The transition from a linear to a circular economy in Europe is a very demanding task.

In the various documents of the Circular Economy Package, extensive reference is made to studies commissioned by EU institutions. However, the considerable body of university research into resource management all over Europe and beyond has hardly been taken into account.

This is where the Circular Economy Coalition for Europe (CEC4Europe) comes in: What started out in early 2015 as an informal exchange of ideas among scientists and researchers from Austria, Denmark, France, Germany, and later the Norway, Switzerland and the UK, all dedicated to resource and waste management, became later the CEC4Europe initiative.

Encouraged by the EU CEP, the coalition came together to answer a central question: How can we move towards an effective and efficient state-of-the-art circular economy? In other words, what can scientists and resource management experts do to support the EU institutions in their endeavour?

“A systematic analysis of our future raw material needs and all relevant secondary raw material sources is needed so we can achieve the common goals of the circular economy – environmental protection, securing of raw materials, economic benefit, and growth – in an effective and efficient manner, based on scientific evidence.”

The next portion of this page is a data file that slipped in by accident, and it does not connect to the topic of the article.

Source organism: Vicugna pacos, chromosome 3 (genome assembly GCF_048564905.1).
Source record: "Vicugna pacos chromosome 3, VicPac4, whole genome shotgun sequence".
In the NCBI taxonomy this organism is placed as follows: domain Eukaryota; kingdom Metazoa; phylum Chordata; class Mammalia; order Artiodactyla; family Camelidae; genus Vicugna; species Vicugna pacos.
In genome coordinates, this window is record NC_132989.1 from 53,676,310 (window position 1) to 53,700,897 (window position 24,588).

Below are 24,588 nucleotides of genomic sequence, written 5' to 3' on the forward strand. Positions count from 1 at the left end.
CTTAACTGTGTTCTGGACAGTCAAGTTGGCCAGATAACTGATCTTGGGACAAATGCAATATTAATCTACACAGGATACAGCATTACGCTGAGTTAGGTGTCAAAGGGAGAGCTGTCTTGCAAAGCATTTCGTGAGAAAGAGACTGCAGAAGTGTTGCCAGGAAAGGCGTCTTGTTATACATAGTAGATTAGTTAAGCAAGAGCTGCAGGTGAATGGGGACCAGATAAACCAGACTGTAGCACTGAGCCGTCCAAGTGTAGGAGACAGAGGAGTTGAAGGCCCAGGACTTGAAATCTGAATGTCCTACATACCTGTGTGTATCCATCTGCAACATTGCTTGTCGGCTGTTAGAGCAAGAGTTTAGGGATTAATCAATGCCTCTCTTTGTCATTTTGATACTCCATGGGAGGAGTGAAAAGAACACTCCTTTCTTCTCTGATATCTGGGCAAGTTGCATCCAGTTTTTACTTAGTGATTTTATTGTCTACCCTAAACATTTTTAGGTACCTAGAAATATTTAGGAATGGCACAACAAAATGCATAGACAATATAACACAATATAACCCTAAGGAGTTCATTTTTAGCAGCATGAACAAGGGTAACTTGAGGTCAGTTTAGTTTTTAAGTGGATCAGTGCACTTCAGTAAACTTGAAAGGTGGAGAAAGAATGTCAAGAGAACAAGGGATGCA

“Taking far-reaching economic and environmental policy decisions with an insufficient data basis would be speculative and not in line with the CEP objectives.”

To this end, CEC4Europe  focuses on the development of a strategic portfolio approach of current and future raw material needs as well as secondary raw material sources in different industries far beyond consumer goods and municipal waste. This way, we can set sector-specific targets and appropriate measures to achieve the goals of the circular economy: protecting the environment, securing raw materials, generating economic benefit and promoting qualitative growth.

We strongly believe that the transition to a circular economy requires:

Knowledge base
  • a sound scientific knowledge base on future raw material needs with respect to quantity, quality, and feasibility to allow an evaluation of the real potential of the circular economy
  • systematic research of secondary raw material sources beyond consumer goods and municipal waste, including the accumulation of anthropogenic raw material stocks in infrastructure and the built environment
  • harmonize definitions and monitoring methods
  • realistic targets for recycling and recovery, based on cost-benefit analysis

  • cutting red tape
  • recycling and recovery
  • reaching current recycling levels in the Member States before raising targets
  • implementation periods that consider regional constraints
  • appropriate policy approach for post consumer waste and commercial/ industrial waste in conjunction with removal of barriers for recycling and recovery and incentives for investment and innovation